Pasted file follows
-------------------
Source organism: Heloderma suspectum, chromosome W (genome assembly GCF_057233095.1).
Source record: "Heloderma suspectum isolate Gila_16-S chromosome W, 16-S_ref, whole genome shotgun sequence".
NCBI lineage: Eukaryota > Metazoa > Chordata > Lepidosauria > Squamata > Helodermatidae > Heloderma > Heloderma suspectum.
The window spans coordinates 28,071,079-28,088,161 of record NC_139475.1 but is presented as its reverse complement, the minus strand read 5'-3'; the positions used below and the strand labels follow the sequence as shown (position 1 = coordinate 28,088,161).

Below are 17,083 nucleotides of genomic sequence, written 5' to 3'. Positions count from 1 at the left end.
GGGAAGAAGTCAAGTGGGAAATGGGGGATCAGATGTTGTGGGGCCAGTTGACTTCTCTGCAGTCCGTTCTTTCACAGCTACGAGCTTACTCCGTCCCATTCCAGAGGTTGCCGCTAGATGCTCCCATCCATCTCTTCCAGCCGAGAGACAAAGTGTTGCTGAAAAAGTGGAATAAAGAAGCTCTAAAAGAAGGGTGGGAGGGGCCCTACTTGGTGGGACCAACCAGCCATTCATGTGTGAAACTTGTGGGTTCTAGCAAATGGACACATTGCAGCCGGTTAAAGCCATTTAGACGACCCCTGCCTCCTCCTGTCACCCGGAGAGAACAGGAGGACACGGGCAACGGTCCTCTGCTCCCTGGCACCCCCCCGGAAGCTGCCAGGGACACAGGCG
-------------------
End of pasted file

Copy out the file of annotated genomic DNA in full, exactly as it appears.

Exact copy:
Source organism: Heloderma suspectum, chromosome W (genome assembly GCF_057233095.1).
Source record: "Heloderma suspectum isolate Gila_16-S chromosome W, 16-S_ref, whole genome shotgun sequence".
NCBI lineage: Eukaryota > Metazoa > Chordata > Lepidosauria > Squamata > Helodermatidae > Heloderma > Heloderma suspectum.
The window spans coordinates 28,071,079-28,088,161 of record NC_139475.1 but is presented as its reverse complement, the minus strand read 5'-3'; the positions used below and the strand labels follow the sequence as shown (position 1 = coordinate 28,088,161).

Below are 17,083 nucleotides of genomic sequence, written 5' to 3'. Positions count from 1 at the left end.
GGGAAGAAGTCAAGTGGGAAATGGGGGATCAGATGTTGTGGGGCCAGTTGACTTCTCTGCAGTCCGTTCTTTCACAGCTACGAGCTTACTCCGTCCCATTCCAGAGGTTGCCGCTAGATGCTCCCATCCATCTCTTCCAGCCGAGAGACAAAGTGTTGCTGAAAAAGTGGAATAAAGAAGCTCTAAAAGAAGGGTGGGAGGGGCCCTACTTGGTGGGACCAACCAGCCATTCATGTGTGAAACTTGTGGGTTCTAGCAAATGGACACATTGCAGCCGGTTAAAGCCATTTAGACGACCCCTGCCTCCTCCTGTCACCCGGAGAGAACAGGAGGACACGGGCAACGGTCCTCTGCTCCCTGGCACCCCCCCGGAAGCTGCCAGGGACACAGGCG